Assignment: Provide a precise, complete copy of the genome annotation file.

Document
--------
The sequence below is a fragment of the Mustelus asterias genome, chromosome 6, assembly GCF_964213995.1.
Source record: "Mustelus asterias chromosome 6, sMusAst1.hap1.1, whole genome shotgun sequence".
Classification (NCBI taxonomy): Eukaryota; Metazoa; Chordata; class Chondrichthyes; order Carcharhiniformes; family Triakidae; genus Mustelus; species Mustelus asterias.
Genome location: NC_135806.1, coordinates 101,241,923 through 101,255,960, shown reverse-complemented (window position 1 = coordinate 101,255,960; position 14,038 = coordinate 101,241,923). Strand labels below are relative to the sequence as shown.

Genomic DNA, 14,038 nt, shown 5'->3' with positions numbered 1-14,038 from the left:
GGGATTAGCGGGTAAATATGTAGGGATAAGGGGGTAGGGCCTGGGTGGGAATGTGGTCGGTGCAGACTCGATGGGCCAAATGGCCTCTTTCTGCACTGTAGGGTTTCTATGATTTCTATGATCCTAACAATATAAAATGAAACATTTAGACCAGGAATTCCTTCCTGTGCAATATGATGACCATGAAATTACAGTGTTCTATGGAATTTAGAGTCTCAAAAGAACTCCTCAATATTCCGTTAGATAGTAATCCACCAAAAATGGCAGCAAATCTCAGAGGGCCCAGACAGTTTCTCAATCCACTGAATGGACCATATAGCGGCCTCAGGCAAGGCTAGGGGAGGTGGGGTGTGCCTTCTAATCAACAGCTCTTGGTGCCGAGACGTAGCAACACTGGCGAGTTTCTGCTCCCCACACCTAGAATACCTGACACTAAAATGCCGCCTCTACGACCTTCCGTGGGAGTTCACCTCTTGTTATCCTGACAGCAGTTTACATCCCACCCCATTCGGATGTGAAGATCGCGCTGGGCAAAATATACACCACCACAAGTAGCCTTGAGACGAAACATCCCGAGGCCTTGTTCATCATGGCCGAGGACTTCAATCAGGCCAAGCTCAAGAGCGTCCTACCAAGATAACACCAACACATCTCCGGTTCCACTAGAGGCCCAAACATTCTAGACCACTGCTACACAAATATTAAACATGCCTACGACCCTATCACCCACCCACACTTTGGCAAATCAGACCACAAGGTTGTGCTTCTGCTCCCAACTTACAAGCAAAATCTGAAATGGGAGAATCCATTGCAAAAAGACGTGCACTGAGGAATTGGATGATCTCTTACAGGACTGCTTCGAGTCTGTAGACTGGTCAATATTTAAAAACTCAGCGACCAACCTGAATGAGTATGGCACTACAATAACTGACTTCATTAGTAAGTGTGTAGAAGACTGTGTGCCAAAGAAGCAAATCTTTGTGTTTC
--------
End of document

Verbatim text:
The sequence below is a fragment of the Mustelus asterias genome, chromosome 6, assembly GCF_964213995.1.
Source record: "Mustelus asterias chromosome 6, sMusAst1.hap1.1, whole genome shotgun sequence".
Classification (NCBI taxonomy): Eukaryota; Metazoa; Chordata; class Chondrichthyes; order Carcharhiniformes; family Triakidae; genus Mustelus; species Mustelus asterias.
Genome location: NC_135806.1, coordinates 101,241,923 through 101,255,960, shown reverse-complemented (window position 1 = coordinate 101,255,960; position 14,038 = coordinate 101,241,923). Strand labels below are relative to the sequence as shown.

Genomic DNA, 14,038 nt, shown 5'->3' with positions numbered 1-14,038 from the left:
GGGATTAGCGGGTAAATATGTAGGGATAAGGGGGTAGGGCCTGGGTGGGAATGTGGTCGGTGCAGACTCGATGGGCCAAATGGCCTCTTTCTGCACTGTAGGGTTTCTATGATTTCTATGATCCTAACAATATAAAATGAAACATTTAGACCAGGAATTCCTTCCTGTGCAATATGATGACCATGAAATTACAGTGTTCTATGGAATTTAGAGTCTCAAAAGAACTCCTCAATATTCCGTTAGATAGTAATCCACCAAAAATGGCAGCAAATCTCAGAGGGCCCAGACAGTTTCTCAATCCACTGAATGGACCATATAGCGGCCTCAGGCAAGGCTAGGGGAGGTGGGGTGTGCCTTCTAATCAACAGCTCTTGGTGCCGAGACGTAGCAACACTGGCGAGTTTCTGCTCCCCACACCTAGAATACCTGACACTAAAATGCCGCCTCTACGACCTTCCGTGGGAGTTCACCTCTTGTTATCCTGACAGCAGTTTACATCCCACCCCATTCGGATGTGAAGATCGCGCTGGGCAAAATATACACCACCACAAGTAGCCTTGAGACGAAACATCCCGAGGCCTTGTTCATCATGGCCGAGGACTTCAATCAGGCCAAGCTCAAGAGCGTCCTACCAAGATAACACCAACACATCTCCGGTTCCACTAGAGGCCCAAACATTCTAGACCACTGCTACACAAATATTAAACATGCCTACGACCCTATCACCCACCCACACTTTGGCAAATCAGACCACAAGGTTGTGCTTCTGCTCCCAACTTACAAGCAAAATCTGAAATGGGAGAATCCATTGCAAAAAGACGTGCACTGAGGAATTGGATGATCTCTTACAGGACTGCTTCGAGTCTGTAGACTGGTCAATATTTAAAAACTCAGCGACCAACCTGAATGAGTATGGCACTACAATAACTGACTTCATTAGTAAGTGTGTAGAAGACTGTGTGCCAAAGAAGCAAATCTTTGTGTTTC